Caution rather than Speed
We were carrying out an operation to stop a very senior official. We were asked to
avoid injuring him, if possible. We were told that if he is not using a weapon against
us, we should not injure him, because the information he had could save lives. We also
wanted to make sure that he did not run away when we told him: “Mr. Mohammed,
please exit the house.” In order to achieve this, we had to control the entire surroundings
of the house, including the houses of neighbors who had nothing to do with this guy.
We quietly entered the house, explaining to the family what was going to happen-
‘we are the army, we are carrying out a mission, please go to this and that room’. We
carried out a quick search to make sure that there were no weapons or mobiles with
which they could turn us in. One of the soldiers kept an eye on them, while the rest of
the team ascended to the 4th floor.
At this stage, we were waiting for another force to come from the other side and report
that it took control over the other side of the house, so that we would know that the house
was clear. I was on the 4th floor and one of the soldiers was coming from downstairs,
telling me: “come down here, one of the family members is not feeling well, he needs
to be rushed to the hospital.” Downstairs, I saw what was happening- the grandfather
was breathing heavily, his forehead was sweating, with an irregular pulse. You don’t
have to be a cardiologist to understand that this man needs to be hospitalized and our
combat medic could not help him.
We contacted our regimental doctor and explained the situation. He told us: “you have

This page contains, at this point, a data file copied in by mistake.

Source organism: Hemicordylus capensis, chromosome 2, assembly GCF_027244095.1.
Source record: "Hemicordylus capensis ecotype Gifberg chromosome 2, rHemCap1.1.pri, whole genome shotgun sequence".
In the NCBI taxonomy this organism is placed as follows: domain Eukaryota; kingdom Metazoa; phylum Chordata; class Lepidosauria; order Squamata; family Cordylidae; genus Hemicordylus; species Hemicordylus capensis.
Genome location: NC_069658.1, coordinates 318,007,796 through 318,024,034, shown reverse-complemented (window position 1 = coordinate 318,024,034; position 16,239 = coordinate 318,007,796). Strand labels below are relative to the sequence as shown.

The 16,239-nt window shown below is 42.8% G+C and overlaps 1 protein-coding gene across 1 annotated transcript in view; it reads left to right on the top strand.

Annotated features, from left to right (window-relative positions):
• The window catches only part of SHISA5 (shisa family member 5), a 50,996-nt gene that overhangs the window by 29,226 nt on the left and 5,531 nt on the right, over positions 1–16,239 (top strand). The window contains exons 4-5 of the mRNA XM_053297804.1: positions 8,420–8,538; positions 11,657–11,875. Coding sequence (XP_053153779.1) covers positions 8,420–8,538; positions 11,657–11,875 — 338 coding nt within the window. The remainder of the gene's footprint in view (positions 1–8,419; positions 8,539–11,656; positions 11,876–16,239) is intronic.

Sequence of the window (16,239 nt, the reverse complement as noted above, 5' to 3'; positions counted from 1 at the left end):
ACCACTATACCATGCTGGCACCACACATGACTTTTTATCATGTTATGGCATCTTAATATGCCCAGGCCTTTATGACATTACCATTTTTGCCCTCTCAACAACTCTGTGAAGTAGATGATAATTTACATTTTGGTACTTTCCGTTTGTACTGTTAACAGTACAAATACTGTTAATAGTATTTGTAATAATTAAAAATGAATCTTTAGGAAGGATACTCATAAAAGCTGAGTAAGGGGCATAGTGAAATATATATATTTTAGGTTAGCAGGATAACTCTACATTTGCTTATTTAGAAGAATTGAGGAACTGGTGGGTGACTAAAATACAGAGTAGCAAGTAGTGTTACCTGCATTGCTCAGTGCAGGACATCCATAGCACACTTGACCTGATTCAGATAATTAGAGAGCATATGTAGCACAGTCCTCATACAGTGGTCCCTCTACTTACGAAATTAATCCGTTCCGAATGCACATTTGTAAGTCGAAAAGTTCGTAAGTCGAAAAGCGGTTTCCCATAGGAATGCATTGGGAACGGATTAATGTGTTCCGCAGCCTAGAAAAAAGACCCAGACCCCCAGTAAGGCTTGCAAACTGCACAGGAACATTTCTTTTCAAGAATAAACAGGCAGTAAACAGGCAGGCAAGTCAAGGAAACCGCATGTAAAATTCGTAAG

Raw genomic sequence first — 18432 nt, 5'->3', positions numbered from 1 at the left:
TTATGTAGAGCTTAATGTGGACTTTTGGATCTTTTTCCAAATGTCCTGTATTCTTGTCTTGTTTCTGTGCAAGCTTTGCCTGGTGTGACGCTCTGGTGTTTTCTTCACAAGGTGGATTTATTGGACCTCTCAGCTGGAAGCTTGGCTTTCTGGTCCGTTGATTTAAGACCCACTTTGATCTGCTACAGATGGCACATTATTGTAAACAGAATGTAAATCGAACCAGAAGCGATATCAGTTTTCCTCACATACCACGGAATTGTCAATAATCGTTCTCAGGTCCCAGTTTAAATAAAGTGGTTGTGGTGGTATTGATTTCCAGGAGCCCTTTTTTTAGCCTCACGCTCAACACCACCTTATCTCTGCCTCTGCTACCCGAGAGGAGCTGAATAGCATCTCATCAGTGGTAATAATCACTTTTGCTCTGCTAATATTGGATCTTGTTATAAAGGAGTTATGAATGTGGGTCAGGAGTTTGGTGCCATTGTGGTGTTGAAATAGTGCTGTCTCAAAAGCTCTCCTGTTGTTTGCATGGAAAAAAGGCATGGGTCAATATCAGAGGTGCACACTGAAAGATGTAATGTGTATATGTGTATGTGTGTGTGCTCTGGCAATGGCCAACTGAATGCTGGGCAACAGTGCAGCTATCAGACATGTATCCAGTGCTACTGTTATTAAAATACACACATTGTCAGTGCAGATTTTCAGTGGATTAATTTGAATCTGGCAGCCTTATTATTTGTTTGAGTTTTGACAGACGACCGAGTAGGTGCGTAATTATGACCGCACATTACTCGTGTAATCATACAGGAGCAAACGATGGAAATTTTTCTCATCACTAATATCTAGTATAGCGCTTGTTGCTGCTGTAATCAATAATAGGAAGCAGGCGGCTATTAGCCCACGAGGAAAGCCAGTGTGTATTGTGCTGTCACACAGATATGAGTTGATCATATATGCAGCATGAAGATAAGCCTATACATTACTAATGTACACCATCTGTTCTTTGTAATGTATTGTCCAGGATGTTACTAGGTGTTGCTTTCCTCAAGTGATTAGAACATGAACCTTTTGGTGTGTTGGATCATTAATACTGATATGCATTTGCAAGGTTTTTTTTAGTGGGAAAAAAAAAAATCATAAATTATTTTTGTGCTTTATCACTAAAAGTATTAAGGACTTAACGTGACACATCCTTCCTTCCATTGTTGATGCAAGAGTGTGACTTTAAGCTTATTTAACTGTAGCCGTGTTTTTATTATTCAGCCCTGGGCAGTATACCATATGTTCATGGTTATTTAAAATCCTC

to hospitalize him, try to blockade the entire house as soon as possible, so that when
you evacuate him, you will not be exposed in a manner that will harm the operation.”
You must understand that in such cases you cannot call the Red Crescent and evacuate
him to a Palestinian hospital, because if he tells them ‘the army is in my house’, whether
by purpose or by mistake, we would be exposed.
Therefore, we had to evacuate him with our forces to an Israeli hospital and later
transfer him to a hospital in Nablus.
We had to make a very critical decision, because in the army we have one basic
principal: caution rather than speed. This means, for example, that I can walk from
this wall to the other in an hour and no one will hear me, because I did this quietly, step
by step. And I can cross to the other wall in three seconds, by running, but then I will
make noise. This principal applies when you get to the target before the other forces,
who were delayed because they took these safety measures.
When I am required, due to someone’s cardiac problem, to act faster, and ask the
other forces to move faster, this means that they may be exposed, leading to disastrous
results. But this is a calculated risk, because we understand that someone here needs
hospitalization as soon as possible, and we cannot just put a band aid and tell him: ‘we
will evacuate you after 4 hours, when we complete the operation’. So, we asked the
other forces to arrive at the destination as soon as possible and then started evacuating
him. We opened a stretcher to be carried by 6 soldiers.
This is one of these situations when you try to do your best to fulfill the mission,
because at the end of the day, you came to arrest a terrorist and not a child who hung
signs of incitement propaganda, and on the other hand, you understand that you are in
the house of a family whose only sin was living next to a terrorist and had nothing to
do with this matter.
We managed to evacuate him via an army ambulance to Beilinson Hospital in Israel
and to complete the mission without casualties. But whoever knows the Casbah of
Nablus knows that getting to this place at 3 am and then returning these 200-300 meters
to each direction is something you would rather avoid.